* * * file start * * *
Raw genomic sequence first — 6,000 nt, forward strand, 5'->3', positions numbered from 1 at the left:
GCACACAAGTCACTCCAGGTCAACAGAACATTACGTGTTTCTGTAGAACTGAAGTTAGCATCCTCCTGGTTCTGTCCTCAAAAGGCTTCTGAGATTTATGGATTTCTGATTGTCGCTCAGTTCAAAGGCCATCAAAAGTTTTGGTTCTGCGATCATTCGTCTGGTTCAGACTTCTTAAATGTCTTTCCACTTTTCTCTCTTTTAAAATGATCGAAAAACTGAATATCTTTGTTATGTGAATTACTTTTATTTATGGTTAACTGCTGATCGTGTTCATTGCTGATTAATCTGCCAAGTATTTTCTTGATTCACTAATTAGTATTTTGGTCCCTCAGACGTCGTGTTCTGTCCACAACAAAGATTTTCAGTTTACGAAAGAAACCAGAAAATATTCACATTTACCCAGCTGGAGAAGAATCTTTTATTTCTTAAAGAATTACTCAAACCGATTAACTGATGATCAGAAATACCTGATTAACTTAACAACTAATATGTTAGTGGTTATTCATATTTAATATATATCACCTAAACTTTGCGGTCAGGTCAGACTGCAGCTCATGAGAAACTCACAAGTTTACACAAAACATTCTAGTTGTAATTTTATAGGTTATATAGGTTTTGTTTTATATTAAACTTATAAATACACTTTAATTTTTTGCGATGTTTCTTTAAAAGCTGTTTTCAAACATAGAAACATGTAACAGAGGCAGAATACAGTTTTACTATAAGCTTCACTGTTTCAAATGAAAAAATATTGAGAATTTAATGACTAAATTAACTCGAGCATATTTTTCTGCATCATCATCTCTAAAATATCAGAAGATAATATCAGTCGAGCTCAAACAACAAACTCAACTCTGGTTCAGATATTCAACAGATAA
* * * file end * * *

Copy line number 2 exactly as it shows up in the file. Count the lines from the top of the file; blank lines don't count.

GCACACAAGTCACTCCAGGTCAACAGAACATTACGTGTTTCTGTAGAACTGAAGTTAGCATCCTCCTGGTTCTGTCCTCAAAAGGCTTCTGAGATTTATGGATTTCTGATTGTCGCTCAGTTCAAAGGCCATCAAAAGTTTTGGTTCTGCGATCATTCGTCTGGTTCAGACTTCTTAAATGTCTTTCCACTTTTCTCTCTTTTAAAATGATCGAAAAACTGAATATCTTTGTTATGTGAATTACTTTTATTTATGGTTAACTGCTGATCGTGTTCATTGCTGATTAATCTGCCAAGTATTTTCTTGATTCACTAATTAGTATTTTGGTCCCTCAGACGTCGTGTTCTGTCCACAACAAAGATTTTCAGTTTACGAAAGAAACCAGAAAATATTCACATTTACCCAGCTGGAGAAGAATCTTTTATTTCTTAAAGAATTACTCAAACCGATTAACTGATGATCAGAAATACCTGATTAACTTAACAACTAATATGTTAGTGGTTATTCATATTTAATATATATCACCTAAACTTTGCGGTCAGGTCAGACTGCAGCTCATGAGAAACTCACAAGTTTACACAAAACATTCTAGTTGTAATTTTATAGGTTATATAGGTTTTGTTTTATATTAAACTTATAAATACACTTTAATTTTTTGCGATGTTTCTTTAAAAGCTGTTTTCAAACATAGAAACATGTAACAGAGGCAGAATACAGTTTTACTATAAGCTTCACTGTTTCAAATGAAAAAATATTGAGAATTTAATGACTAAATTAACTCGAGCATATTTTTCTGCATCATCATCTCTAAAATATCAGAAGATAATATCAGTCGAGCTCAAACAACAAACTCAACTCTGGTTCAGATATTCAACAGATAA